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Unread post17 Mar 2021, 12:55

magitsu wrote:43 to 47 plane offer goes straight to the bin.



These are good points, herciv, magitsu and hornetfinn. Good conversation. And I don't mean to take away from it, but 47? I thought Rafale was a little more price competitive than that. I know the Eurocanards aren't cheap. but I thought even the F-35 being offered between 50-60 aircraft was "low" -- although i know Finland eliminted the hard number requirement
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Unread post17 Mar 2021, 14:37

herciv wrote:Well, they want to use their aircraft between 30 and 40 years. 30 years at 250 hours is 7500 hours, but the Rafale has been upgraded to 9000 hours, which allows 36 years. We can think that they will not have their planes before 2024 and 2024 + 36 = 2060. So 250 hours is not too bad and moreover the standard for pilot training is 180 hours in NATO and I think that if we have 1.4 pilots per aircraft in France it is not a coincidence but a necessity to be sure to always have one when we need one.
If dassault have to make an offer it will be around 250 hours/fighter/year.
What counts is that there are 32 aircraft in a state of flight at all times, not 64 with an availability rate of 50%.
We therefore propose 43 aircraft with a guaranteed availability rate of 75% and an availability target of 90%.
The principle is simple: first everyone has exceeded the budget, then one is asked to fit in the budget strictly for the cost of the initial purchase (€ 9.4 Billion) and for the LCC (not more than 250 Million per year). All those who exceed are eliminated.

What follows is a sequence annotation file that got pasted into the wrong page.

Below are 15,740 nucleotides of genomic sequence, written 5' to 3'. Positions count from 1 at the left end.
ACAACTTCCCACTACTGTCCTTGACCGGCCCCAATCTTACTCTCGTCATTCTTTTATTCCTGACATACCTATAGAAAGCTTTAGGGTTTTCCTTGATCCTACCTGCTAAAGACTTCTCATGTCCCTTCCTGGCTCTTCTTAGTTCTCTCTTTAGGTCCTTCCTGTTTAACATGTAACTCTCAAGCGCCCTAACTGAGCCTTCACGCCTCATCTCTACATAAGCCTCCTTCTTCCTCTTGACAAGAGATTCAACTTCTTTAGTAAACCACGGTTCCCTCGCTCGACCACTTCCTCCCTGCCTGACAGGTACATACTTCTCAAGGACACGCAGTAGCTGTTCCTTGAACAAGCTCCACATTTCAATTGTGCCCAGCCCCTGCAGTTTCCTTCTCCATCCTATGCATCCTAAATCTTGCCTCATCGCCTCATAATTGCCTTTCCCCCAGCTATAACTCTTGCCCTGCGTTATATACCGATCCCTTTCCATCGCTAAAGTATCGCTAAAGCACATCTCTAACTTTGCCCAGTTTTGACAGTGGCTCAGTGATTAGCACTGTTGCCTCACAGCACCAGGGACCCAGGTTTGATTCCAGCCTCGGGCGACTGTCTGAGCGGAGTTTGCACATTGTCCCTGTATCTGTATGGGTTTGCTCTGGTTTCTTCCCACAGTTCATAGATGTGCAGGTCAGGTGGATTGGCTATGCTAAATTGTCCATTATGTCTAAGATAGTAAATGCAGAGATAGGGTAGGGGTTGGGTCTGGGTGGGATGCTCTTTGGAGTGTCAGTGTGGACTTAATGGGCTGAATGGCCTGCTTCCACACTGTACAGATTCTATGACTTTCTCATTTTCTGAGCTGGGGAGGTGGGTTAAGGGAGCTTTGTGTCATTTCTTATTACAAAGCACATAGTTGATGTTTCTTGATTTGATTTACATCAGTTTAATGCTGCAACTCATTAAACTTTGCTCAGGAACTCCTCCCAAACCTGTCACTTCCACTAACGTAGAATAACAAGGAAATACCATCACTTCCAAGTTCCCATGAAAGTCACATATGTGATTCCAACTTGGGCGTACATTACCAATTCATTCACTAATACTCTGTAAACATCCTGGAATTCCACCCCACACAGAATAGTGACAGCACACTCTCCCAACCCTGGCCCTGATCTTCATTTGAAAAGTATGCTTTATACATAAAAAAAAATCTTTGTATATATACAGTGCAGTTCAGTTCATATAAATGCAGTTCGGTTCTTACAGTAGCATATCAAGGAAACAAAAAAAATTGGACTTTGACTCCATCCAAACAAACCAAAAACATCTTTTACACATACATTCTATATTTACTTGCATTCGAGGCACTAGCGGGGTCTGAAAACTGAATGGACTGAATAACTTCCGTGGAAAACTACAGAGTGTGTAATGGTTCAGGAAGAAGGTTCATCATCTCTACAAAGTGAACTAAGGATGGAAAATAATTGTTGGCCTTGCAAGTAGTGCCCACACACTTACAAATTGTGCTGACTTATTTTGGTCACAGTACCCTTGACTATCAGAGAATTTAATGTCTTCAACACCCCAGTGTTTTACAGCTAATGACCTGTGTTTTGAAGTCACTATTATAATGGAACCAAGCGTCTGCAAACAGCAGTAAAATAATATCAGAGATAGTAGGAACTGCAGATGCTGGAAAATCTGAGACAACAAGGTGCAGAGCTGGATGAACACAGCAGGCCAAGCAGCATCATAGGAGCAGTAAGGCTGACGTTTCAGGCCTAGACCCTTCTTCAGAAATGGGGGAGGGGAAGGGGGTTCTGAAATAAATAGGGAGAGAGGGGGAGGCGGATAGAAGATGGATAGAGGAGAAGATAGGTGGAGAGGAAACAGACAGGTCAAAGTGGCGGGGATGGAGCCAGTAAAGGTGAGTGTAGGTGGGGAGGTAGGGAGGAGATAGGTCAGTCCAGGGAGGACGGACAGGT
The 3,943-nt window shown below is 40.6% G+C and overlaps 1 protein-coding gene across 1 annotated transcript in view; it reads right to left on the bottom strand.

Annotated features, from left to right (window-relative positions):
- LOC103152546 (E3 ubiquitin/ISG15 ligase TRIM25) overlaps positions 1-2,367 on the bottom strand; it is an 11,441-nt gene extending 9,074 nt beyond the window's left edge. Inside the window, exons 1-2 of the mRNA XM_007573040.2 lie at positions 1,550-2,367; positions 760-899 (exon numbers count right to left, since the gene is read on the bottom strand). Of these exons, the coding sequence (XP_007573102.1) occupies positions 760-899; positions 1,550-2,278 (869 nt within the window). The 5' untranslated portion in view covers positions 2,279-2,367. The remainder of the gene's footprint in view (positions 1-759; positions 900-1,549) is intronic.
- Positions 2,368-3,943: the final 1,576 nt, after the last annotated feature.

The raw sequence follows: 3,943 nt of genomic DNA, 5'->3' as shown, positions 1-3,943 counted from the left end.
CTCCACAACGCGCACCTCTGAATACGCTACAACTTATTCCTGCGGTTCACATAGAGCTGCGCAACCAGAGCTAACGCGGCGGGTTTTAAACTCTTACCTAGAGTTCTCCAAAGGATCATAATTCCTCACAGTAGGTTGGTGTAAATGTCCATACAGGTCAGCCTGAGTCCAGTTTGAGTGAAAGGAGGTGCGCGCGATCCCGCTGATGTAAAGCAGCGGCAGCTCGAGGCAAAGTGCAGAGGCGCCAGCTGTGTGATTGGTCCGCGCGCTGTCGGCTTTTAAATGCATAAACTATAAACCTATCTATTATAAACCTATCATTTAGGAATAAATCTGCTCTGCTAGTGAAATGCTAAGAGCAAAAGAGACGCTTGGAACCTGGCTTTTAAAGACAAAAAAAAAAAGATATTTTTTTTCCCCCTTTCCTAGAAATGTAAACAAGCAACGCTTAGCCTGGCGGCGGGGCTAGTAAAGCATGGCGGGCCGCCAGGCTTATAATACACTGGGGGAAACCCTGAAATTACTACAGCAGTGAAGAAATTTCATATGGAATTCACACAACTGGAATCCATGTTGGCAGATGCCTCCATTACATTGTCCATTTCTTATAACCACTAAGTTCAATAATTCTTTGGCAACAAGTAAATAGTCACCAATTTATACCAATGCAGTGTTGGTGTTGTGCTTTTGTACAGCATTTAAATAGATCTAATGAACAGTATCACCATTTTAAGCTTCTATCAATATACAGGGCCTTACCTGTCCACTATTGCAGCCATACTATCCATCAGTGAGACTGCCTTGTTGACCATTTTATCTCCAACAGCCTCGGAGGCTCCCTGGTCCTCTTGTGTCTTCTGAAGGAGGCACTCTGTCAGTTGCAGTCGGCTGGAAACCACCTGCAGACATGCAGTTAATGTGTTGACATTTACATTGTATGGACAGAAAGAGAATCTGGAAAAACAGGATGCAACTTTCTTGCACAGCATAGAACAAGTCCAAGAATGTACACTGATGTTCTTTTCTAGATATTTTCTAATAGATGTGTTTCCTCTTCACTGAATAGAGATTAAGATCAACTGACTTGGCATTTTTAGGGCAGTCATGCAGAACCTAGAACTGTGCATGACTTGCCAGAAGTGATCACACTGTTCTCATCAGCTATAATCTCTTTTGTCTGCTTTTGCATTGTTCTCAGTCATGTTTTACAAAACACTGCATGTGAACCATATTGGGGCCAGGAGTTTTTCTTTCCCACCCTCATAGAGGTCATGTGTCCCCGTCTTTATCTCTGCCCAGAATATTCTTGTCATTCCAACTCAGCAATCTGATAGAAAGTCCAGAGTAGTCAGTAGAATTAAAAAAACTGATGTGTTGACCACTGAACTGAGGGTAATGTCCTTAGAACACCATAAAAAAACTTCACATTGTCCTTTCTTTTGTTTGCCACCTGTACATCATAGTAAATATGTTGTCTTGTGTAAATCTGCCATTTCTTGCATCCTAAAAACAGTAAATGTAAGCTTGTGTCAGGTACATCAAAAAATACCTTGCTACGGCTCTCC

If calculations are not wrong (which implies that the arms requirements are comparable to those of India) we have calculated that Dassault could go up to 47 aircraft instead of 43 with a PBL approach, without increasing either the initial cost or the LCC. This guarantees a minimum of 35 aircraft available at any given time and a target of up to 42.
So I assume that in the war game they would take 35 available aircraft, which corresponds to 64 aircraft with an availability of 55%.

Interesting, but where does the assumption of 50% availability rate with 64 aircraft come from? Also 47 Rafale sounds less than what I would expect being able to fit into the budget but I may be wrong.

In any case this is a moot discussion. F-35 is cheaper and more capable than Rafale. With F-35 they will get more a/c and significantly more capability (both per a/c but even more taking into account they will get more a/c, making things like distributed ops simpler and more robust).
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Unread post17 Mar 2021, 15:00

XanderCrews wrote:
magitsu wrote:43 to 47 plane offer goes straight to the bin.



These are good points, herciv, magitsu and hornetfinn. Good conversation. And I don't mean to take away from it, but 47? I thought Rafale was a little more price competitive than that. I know the Eurocanards aren't cheap. but I thought even the F-35 being offered between 50-60 aircraft was "low" -- although i know Finland eliminted the hard number requirement

As a base I take the Indian contract.
For the first 36 aircraft $8.8 billion which includes everything India has requested, that seems complete. And for the 7 additional aircraft $ 700 million + $ 489 million to extend the performance based logistic to 43 aircraft and 10 years.

Total 9989 million $ less than the 11 billion $ expected.

For the flight hour it will be 14,000 Euros for 10 years and then $15,400 + $7,824 = $23,224 per flight hour where the first term is the conversion to $ of the price of the flight hour and the second term is the cost of the Performance Based Logistic for an additional 10 years divided by the number of flight hours during that time.